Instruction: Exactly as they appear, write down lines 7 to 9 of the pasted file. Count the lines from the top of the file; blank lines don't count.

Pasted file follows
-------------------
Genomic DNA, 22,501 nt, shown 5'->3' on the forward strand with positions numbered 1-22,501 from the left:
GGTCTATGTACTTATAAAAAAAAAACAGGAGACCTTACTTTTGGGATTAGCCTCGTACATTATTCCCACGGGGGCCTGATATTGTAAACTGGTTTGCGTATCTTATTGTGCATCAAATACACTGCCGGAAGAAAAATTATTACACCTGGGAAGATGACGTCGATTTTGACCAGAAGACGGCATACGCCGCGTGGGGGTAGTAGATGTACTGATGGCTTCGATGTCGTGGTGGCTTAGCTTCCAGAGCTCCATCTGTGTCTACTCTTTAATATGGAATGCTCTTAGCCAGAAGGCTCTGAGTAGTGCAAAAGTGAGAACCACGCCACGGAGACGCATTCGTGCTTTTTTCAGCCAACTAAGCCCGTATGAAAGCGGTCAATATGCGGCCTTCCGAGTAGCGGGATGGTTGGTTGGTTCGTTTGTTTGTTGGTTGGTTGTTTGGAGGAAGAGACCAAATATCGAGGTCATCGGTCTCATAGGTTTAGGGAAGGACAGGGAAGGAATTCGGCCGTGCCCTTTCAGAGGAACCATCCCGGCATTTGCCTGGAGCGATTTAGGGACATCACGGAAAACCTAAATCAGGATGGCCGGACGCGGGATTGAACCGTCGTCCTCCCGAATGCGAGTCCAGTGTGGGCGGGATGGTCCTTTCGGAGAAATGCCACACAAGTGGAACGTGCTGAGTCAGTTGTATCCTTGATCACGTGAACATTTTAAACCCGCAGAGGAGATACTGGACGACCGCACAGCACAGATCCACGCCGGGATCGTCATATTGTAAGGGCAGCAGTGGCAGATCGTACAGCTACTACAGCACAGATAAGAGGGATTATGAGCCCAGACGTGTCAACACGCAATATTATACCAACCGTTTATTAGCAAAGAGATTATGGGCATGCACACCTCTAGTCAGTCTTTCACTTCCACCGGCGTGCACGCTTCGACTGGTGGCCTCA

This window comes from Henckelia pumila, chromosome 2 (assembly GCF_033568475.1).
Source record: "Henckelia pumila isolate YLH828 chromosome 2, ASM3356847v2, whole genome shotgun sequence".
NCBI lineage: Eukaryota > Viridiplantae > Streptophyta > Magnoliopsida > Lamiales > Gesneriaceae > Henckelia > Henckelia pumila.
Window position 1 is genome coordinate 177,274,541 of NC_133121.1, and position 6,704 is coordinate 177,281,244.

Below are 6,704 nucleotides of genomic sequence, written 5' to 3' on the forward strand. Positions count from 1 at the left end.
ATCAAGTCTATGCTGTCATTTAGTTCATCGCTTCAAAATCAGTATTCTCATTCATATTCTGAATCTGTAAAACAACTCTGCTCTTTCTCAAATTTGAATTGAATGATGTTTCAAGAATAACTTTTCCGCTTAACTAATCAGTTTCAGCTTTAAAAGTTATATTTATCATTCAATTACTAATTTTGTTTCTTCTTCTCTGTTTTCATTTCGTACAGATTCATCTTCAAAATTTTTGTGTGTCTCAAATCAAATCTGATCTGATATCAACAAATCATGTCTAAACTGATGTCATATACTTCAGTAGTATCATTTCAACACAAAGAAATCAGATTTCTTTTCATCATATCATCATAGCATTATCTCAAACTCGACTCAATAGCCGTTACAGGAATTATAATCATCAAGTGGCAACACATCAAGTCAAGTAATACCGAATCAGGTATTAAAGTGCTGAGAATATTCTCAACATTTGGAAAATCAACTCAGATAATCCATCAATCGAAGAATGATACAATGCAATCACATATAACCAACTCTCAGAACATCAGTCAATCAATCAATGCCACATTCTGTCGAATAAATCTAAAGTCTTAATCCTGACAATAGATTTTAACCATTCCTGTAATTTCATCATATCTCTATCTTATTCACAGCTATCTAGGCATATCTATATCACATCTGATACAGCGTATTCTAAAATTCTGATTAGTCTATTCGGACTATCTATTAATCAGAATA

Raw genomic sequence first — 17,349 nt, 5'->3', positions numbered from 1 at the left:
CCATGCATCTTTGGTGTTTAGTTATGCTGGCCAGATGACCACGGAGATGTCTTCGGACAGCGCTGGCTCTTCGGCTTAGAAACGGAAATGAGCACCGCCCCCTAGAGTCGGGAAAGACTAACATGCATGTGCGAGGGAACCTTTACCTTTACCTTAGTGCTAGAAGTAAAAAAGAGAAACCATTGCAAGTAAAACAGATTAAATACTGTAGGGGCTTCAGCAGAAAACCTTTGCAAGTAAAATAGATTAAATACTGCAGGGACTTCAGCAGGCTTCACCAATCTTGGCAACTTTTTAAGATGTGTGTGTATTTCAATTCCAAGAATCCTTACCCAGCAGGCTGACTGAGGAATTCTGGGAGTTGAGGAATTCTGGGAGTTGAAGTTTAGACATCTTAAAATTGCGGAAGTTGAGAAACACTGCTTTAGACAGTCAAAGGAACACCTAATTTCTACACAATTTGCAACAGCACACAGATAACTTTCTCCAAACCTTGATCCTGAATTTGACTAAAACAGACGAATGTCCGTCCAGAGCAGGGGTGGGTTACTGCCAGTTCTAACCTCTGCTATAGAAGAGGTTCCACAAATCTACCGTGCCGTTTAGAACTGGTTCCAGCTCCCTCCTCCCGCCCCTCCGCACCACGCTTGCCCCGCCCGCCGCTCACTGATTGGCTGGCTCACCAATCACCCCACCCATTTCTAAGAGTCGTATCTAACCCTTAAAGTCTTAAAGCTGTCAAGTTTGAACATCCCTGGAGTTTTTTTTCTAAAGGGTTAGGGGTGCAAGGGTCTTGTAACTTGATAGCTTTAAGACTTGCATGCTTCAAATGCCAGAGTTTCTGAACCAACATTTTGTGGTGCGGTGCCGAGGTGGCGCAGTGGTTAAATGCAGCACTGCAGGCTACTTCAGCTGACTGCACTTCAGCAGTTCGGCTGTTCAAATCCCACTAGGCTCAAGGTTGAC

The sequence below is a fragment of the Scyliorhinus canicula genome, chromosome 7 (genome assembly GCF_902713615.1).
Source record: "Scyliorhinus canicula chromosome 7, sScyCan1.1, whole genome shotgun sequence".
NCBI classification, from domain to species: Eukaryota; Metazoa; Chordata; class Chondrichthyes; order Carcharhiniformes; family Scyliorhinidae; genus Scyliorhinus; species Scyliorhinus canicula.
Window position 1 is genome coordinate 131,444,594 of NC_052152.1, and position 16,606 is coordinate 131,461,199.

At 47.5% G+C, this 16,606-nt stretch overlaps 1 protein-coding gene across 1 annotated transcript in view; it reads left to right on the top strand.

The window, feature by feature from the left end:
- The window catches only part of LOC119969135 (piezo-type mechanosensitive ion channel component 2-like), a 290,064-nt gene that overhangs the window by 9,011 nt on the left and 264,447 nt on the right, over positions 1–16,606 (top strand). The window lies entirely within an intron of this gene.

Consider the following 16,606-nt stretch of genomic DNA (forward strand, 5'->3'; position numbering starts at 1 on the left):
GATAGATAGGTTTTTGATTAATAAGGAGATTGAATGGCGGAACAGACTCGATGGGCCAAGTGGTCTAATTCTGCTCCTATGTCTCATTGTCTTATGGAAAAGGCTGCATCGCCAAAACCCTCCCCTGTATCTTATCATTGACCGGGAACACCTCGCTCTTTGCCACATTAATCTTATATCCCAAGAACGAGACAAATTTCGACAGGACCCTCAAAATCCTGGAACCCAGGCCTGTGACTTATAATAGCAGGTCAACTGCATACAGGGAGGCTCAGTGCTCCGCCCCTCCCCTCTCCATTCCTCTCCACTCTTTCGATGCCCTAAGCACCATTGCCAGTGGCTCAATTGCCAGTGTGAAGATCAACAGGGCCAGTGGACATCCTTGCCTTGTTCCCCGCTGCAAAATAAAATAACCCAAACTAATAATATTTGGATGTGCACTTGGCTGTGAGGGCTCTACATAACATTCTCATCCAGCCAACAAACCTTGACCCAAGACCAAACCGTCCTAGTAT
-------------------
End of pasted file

Below are 6,704 nucleotides of genomic sequence, written 5' to 3' on the forward strand. Positions count from 1 at the left end.
ATCAAGTCTATGCTGTCATTTAGTTCATCGCTTCAAAATCAGTATTCTCATTCATATTCTGAATCTGTAAAACAACTCTGCTCTTTCTCAAATTTGAATTGAATGATGTTTCAAGAATAACTTTTCCGCTTAACTAATCAGTTTCAGCTTTAAAAGTTATATTTATCATTCAATTACTAATTTTGTTTCTTCTTCTCTGTTTTCATTTCGTACAGATTCATCTTCAAAATTTTTGTGTGTCTCAAATCAAATCTGATCTGATATCAACAAATCATGTCTAAACTGATGTCATATACTTCAGTAGTATCATTTCAACACAAAGAAATCAGATTTCTTTTCATCATATCATCATAGCATTATCTCAAACTCGACTCAATAGCCGTTACAGGAATTATAATCATCAAGTGGCAACACATCAAGTCAAGTAATACCGAATCAGGTATTAAAGTGCTGAGAATATTCTCAACATTTGGAAAATCAACTCAGATAATCCATCAATCGAAGAATGATACAATGCAATCACATATAACCAACTCTCAGAACATCAGTCAATCAATCAATGCCACATTCTGTCGAATAAATCTAAAGTCTTAATCCTGACAATAGATTTTAACCATTCCTGTAATTTCATCATATCTCTATCTTATTCACAGCTATCTAGGCATATCTATATCACATCTGATACAGCGTATTCTAAAATTCTGATTAGTCTATTCGGACTATCTATTAATCAGAATA

Raw genomic sequence first — 17,349 nt, 5'->3', positions numbered from 1 at the left: